EXPLOREMY LIBRARY
Men's Lifestyle
Lion's Roar

Lion's Roar

July 2020

The Lion's Roar celebrates the spirit of wakefulness wherever it appears - in the arts, relationships, politics, livelihood, popular culture, and all the challenges of modern life. It offers a Buddhist view for people of all spiritual traditions who are open, inquisitive, passionate and committed.

Country:
Canada
Language:
English
Publisher:
Shambhala Sun Foundation
Frequency:
Bimonthly
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6 Issues

in this issue

2 min.
a message from the publisher

We are in the midst of an incredible moment for the world: shocking and painful, but also filled with examples of genuine compassion, selflessness, generosity, and courage. Many around the world are suffering acutely: those who are critically ill; those who have lost loved ones; those on the front-lines who take real risks to provide desperately needed care; all those who have lost their jobs or whose livelihood is at risk. We hold all these and many more in our hearts. The impacts of this pandemic are everywhere, and Lion’s Roar is no exception. With the economy faltering, vital sources of revenue for us have dropped precipitously. If you’re holding this magazine in your hands, you’re already a supporter—and you have our sincere thanks for that. But to make up for lost…

3 min.
there’s always a light

My windows look out onto the back of six houses. Before dawn and after dusk, it’s usually just one of my neighbors who has a light on. I don’t know my neighbor, but for years now I’ve found that single glowing rectangle comforting, heartwarming. Each time I see that light, I’m spontaneously inspired to do an informal loving-kindness practice, wishing my neighbor happiness, health, safety, and ease. I don’t believe my well wishes have any direct, magical impact on him or her, but they make me feel better. They make me feel connected to all people and that in turn makes me more loving to the people I do encounter. As I write this, I am at home sheltering in place, so I’m not exchanging smiles or pleasantries with strangers, or even…

7 min.
“hungry ghost, let go of this woman!”

I DOUBT THAT MANY PRIESTS, let alone chaplains, have had the opportunity to perform an exorcism. I did once, and the best thing was—it worked. A social worker called to ask me to help a young Japanese woman. She told me that the doctors were working on controlling the pain that came with the patient’s cancer, but the patient said that spirits had taken over her mind. That’s where the social worker thought I, as a hospice chaplain, might be able to help. I was glad that she trusted me, and I hurried to her office so we could talk about the case. She explained that sometimes the patient was silent, head tilted, listening as the spirits spoke to her, and at other times she shouted in Japanese, apparently becoming the spirits…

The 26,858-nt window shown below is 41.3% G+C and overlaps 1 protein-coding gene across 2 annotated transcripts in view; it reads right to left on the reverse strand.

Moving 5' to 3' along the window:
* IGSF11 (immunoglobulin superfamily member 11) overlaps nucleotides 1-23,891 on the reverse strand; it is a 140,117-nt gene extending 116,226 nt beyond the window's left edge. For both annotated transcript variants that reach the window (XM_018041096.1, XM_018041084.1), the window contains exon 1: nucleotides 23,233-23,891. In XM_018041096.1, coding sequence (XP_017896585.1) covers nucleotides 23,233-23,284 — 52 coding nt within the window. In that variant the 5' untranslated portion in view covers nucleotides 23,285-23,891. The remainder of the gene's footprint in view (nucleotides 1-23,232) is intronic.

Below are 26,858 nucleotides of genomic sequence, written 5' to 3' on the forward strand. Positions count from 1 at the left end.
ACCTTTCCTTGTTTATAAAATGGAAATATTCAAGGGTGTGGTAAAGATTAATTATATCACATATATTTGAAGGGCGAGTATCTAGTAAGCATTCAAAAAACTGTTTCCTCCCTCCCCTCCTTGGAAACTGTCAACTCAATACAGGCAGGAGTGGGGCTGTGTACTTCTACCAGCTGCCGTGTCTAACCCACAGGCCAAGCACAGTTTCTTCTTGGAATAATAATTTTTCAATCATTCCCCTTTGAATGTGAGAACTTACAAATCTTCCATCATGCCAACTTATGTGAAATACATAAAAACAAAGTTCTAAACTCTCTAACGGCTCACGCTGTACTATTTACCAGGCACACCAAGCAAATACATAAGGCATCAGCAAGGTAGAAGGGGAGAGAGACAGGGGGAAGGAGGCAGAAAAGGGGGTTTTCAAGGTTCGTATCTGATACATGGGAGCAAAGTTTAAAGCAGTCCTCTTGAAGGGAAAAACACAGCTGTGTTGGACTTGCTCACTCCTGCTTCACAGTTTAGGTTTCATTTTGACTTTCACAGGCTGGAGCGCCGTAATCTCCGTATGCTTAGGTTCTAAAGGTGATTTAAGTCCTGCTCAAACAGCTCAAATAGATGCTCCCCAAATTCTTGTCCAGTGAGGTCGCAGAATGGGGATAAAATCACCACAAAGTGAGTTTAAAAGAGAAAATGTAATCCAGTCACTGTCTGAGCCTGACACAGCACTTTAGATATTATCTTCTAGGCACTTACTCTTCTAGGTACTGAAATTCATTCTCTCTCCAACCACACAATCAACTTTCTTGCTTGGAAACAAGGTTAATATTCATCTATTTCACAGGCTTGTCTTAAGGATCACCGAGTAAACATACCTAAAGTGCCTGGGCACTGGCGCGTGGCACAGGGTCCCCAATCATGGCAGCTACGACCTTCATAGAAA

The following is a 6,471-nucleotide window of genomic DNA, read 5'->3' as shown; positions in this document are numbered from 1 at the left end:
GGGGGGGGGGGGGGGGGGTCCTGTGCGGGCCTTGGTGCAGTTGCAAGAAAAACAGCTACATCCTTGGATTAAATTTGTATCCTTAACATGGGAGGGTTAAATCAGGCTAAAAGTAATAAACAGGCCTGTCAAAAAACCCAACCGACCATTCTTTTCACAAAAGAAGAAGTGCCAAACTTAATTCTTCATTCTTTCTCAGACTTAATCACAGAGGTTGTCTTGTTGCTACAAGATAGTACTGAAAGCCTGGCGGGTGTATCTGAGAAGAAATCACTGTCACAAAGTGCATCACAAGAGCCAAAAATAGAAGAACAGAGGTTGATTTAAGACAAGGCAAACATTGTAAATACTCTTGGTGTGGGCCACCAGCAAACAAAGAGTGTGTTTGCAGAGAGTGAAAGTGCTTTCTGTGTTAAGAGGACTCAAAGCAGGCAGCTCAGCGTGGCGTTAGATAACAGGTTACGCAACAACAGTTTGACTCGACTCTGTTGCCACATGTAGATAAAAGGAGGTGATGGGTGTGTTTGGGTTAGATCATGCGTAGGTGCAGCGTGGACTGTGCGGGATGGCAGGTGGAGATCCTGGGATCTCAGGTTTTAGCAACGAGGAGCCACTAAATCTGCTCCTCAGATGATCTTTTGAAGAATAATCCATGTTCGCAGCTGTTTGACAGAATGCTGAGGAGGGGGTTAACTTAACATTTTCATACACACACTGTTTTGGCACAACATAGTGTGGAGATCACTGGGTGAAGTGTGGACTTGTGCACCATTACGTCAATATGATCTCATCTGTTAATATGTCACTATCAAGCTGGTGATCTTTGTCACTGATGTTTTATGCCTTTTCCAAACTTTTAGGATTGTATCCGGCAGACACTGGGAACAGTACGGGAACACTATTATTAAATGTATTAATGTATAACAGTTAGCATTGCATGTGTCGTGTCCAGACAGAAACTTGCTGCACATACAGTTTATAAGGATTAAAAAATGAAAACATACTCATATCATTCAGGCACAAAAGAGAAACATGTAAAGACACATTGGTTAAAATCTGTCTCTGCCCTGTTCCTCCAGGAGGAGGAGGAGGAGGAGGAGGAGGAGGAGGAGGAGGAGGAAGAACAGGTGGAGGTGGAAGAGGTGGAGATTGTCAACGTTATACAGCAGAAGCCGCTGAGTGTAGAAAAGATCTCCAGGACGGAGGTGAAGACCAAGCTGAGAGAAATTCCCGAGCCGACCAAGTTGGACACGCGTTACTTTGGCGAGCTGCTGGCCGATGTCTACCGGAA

8 min.
the healing power of the truth

ANDREA MILLER: How did you personally discover the liberating power of telling the story of the abuse and trauma you suffered? EVE ENSLER: From an early age, I was always writing. I felt like if I could write in my journal, I would be okay. I could create this alternative persona and I could tell that persona things. It somehow lifted off the pressure I was feeling. And I always loved the theater. People told stories out loud that were uncomfortable. They said things that weren’t supposed to be said. My childhood was spent living a lie. I was living in this upper-middle-class family with literally a white picket fence. Violence was going on inside, and everybody was pretending it wasn’t. That was driving me insane. So when I realized there might…

4 min.
steadfast in the midst of turmoil

INSIDE BUDDHADHARMA EIHEI DOGEN, the thirteenth-century founder of Soto Zen in Japan, wrote in his evocative Kuge (“Flowers of Emptiness”) that “the time and place that the blue lotus flowers open and spread are in the midst of fire and in the time of fire” (Gudo Nishijima and Chodo Cross, Master Dogen’s Shobogenzo). Dogen lived in a time of political uncertainty, violent weather, and cultural change. Perhaps these difficulties inspired Dogen to take up the poetic image of a blue lotus—associated with practice–realization—blooming within the fire of samsara. We often think our practice requires leaving behind or transcending our difficulties. Yet the blue lotus blooming, representing a bodhisattva awakened, is dependent upon fire in order to flower. A blue lotus (Skt. utpala) symbolizes both wisdom (by association with Manjusri) and compassion (an…

3 min.
what buddhist teaching or practice is helping you the most in this crisis?

Upon witnessing the death of the Buddha, senior monks observed, “All conditioned things are impermanent.” Plagues have tormented our ancestors since long before they descended from the trees. It was ever thus. In the vast, ancient lineage of humanity (and viruses), what hubris is it to think I’m somehow exempt? Old age, illness, and death are part and parcel of life. As a Mahayana Buddhist, I aspire to be a bodhisattva; well, here’s my opportunity. I was once told to regard my rakusu as a waiter’s apron and that a sincere “How may I help you?” fulfills all of my vows. Ultimately, the coronavirus doesn’t change my fundamental practice, which is to find a need and fill it. —Emmet Bondurant, Hayesville, North Carolina One thing that has helped with the stay at home…